Corporate tax rate cut impact to be visible in two years: CII President Vikram Kirloskar
The revised corporate tax rates are competitive and its impact will be visible in the next two years, industry body CII's President Vikram Kirloskar said on Tuesday as he emphasised that the government listened to the industry 'word by word' on lowering rates
CII's President Vikram Kirloskar said the industry pushed the government a lot for reducing the corporate tax rates
In a major fiscal booster, the government, in September, slashed effective corporate tax to 22 percent for domestic companies
Also, companies opting for 22 percent income tax slab would not have to pay Minimum Alternate Tax (MAT) and new domestic manufacturing companies incorporated after 1 October, can pay income tax at a rate of 15 percent without any incentives
New Delhi: The revised corporate tax rates are competitive and its impact will be visible in the next two years, industry body CII's President Vikram Kirloskar said on Tuesday as he emphasised that the government listened to the industry "word by word" on lowering rates.
He said the industry pushed the government a lot for reducing the rates.
"For me, it was a surprise (when the government in September announced the significant cut in tax). I felt really good. I felt that they have listened to us. Very frankly and they listened 'word to word'," Kirloskar said.
He spoke to PTI after a pre-Budget meeting with Finance Minister Nirmala Sitharaman that was attended by him and representatives of other industry organisations.
When asked if the industry was looking for further reduction in tax rates, he replied in the negative.
"No. I think it is competitive. I know people who are looking at investing either in Thailand, Indonesia, or India have now got India back in the game. I think you will see the results in next two years," he said.
In a major fiscal booster, the government, in September, slashed effective corporate tax to 22 percent for domestic companies.
Also, companies opting for 22 percent income tax slab would not have to pay Minimum Alternate Tax (MAT) and new domestic manufacturing companies incorporated after 1 October, can pay income tax at a rate of 15 percent without any incentives.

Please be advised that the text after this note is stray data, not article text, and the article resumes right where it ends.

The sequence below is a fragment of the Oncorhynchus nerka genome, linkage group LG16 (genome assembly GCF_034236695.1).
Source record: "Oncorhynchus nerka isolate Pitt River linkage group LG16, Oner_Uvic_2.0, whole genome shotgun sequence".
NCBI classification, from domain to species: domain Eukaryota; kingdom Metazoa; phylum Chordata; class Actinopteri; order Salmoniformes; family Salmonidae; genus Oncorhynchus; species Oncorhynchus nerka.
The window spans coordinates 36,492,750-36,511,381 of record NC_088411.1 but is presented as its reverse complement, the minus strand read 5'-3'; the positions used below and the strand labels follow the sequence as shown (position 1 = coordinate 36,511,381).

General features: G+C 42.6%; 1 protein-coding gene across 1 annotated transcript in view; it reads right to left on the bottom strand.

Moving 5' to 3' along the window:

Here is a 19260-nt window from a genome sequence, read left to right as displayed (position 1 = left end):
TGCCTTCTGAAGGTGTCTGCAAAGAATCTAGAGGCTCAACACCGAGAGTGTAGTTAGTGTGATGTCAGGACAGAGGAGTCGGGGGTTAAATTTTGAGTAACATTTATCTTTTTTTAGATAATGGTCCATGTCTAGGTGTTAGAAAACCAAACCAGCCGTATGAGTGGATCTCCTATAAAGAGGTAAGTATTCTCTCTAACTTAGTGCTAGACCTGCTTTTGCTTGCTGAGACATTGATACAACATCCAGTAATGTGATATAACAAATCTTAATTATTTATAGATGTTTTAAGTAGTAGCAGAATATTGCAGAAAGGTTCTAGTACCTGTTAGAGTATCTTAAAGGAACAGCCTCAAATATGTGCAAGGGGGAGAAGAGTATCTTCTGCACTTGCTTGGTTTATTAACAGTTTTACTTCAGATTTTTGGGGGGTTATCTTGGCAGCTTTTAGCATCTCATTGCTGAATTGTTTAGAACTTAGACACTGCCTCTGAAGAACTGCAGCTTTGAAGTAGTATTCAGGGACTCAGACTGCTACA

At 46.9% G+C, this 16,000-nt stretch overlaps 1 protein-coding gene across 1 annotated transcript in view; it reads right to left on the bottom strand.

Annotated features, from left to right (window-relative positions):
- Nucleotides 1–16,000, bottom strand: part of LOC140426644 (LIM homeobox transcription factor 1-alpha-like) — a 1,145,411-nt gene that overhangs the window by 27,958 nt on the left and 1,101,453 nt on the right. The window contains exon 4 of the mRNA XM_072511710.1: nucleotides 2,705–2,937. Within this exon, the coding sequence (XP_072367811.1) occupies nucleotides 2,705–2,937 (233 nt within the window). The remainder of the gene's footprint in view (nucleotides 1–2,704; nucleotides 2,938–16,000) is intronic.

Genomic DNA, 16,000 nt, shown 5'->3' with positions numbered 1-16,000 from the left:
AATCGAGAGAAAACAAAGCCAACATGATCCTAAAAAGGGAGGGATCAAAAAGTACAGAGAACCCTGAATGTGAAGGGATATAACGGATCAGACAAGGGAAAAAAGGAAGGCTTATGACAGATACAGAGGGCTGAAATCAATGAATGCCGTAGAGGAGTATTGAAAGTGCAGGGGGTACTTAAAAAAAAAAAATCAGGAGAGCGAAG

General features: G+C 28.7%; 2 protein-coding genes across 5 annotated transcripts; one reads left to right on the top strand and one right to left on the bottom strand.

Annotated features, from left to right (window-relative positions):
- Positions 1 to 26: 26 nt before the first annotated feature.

However, companies are facing a dilemma that if they opt for the lower tax rate, they would have to forego accumulated MAT credits.
"I think they (the government) have done it very wisely by saying you have an option of X or Y. Because when we pushed for lowering rates, one of the issues was that there are people with (MAT) credits available," he said.
About sluggish GDP growth, he said the slowdown in the economy was a combination of several factors.
"In the last 5-6 years, it has been pretty good. It (the slowdown) is cyclical as well as structural, both. It is too complex a situation to simplistically explain I think... we will have to do some restructuring of ourselves to get back to that same track," Kirloskar said.
He is also the Chairman and Managing Director of Kirloskar Systems Ltd, and Vice Chairman of Toyota Kirloskar Motor.
India's GDP growth fell to an over six-year low of 4.5 percent amid slowing demand despite five rate cuts by the Reserve Bank.
Kirloskar said industry associations had a good meeting with the minister.
"The main point is... may be re-look at the Budget deficit, expand the fiscal policy a little bit and then come back to the normal track and spend extra money on infrastructure upfront," he said.
The industry body also mentioned about delayed payments to companies from the public sector units.
On why the associations did not press for income tax reduction during the meeting, he said it may be because the stress was on other issues to push economic growth.
Meanwhile, Kirloskar said CII has asked its members to prioritise payments to the Micro, Small and Medium Enterprises (MSME) sector.
When asked what impact the protests across the country in the wake of amendments to the citizenship law, Kirloskar said as an association CII pushes for economic agenda.
"I think individually people definitely get concerned about these issues... may be privately people discuss it but definitely as an association we don't discuss it," he said.
On the impact of protests on overseas investors, he said foreign investors do risk evaluation of a country.
"Typically they are very pragmatic and realistic in doing that risk evaluation... you see results in the numbers finally... money coming in or not," he said.
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